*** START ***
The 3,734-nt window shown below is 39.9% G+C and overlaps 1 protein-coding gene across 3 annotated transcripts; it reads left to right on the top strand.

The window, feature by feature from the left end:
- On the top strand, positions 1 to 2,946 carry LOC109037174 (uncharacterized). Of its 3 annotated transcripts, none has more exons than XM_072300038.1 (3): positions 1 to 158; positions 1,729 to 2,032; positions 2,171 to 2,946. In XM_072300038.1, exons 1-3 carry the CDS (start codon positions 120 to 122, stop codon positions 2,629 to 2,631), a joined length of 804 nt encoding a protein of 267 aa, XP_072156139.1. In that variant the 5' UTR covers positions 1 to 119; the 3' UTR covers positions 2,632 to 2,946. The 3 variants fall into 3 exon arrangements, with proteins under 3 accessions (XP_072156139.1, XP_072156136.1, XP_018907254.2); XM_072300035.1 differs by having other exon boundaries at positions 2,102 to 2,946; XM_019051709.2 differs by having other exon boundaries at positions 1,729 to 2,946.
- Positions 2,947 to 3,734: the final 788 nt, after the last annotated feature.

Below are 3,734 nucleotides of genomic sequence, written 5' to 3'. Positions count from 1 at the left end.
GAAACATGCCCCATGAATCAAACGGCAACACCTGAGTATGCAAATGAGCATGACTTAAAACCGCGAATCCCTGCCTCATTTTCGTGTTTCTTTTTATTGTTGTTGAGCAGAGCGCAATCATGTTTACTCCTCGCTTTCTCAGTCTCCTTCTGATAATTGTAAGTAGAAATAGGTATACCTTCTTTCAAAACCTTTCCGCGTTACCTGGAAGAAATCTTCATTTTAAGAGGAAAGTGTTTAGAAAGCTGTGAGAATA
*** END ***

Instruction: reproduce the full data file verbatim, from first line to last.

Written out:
The 3,734-nt window shown below is 39.9% G+C and overlaps 1 protein-coding gene across 3 annotated transcripts; it reads left to right on the top strand.

The window, feature by feature from the left end:
- On the top strand, positions 1 to 2,946 carry LOC109037174 (uncharacterized). Of its 3 annotated transcripts, none has more exons than XM_072300038.1 (3): positions 1 to 158; positions 1,729 to 2,032; positions 2,171 to 2,946. In XM_072300038.1, exons 1-3 carry the CDS (start codon positions 120 to 122, stop codon positions 2,629 to 2,631), a joined length of 804 nt encoding a protein of 267 aa, XP_072156139.1. In that variant the 5' UTR covers positions 1 to 119; the 3' UTR covers positions 2,632 to 2,946. The 3 variants fall into 3 exon arrangements, with proteins under 3 accessions (XP_072156139.1, XP_072156136.1, XP_018907254.2); XM_072300035.1 differs by having other exon boundaries at positions 2,102 to 2,946; XM_019051709.2 differs by having other exon boundaries at positions 1,729 to 2,946.
- Positions 2,947 to 3,734: the final 788 nt, after the last annotated feature.

Below are 3,734 nucleotides of genomic sequence, written 5' to 3'. Positions count from 1 at the left end.
GAAACATGCCCCATGAATCAAACGGCAACACCTGAGTATGCAAATGAGCATGACTTAAAACCGCGAATCCCTGCCTCATTTTCGTGTTTCTTTTTATTGTTGTTGAGCAGAGCGCAATCATGTTTACTCCTCGCTTTCTCAGTCTCCTTCTGATAATTGTAAGTAGAAATAGGTATACCTTCTTTCAAAACCTTTCCGCGTTACCTGGAAGAAATCTTCATTTTAAGAGGAAAGTGTTTAGAAAGCTGTGAGAATA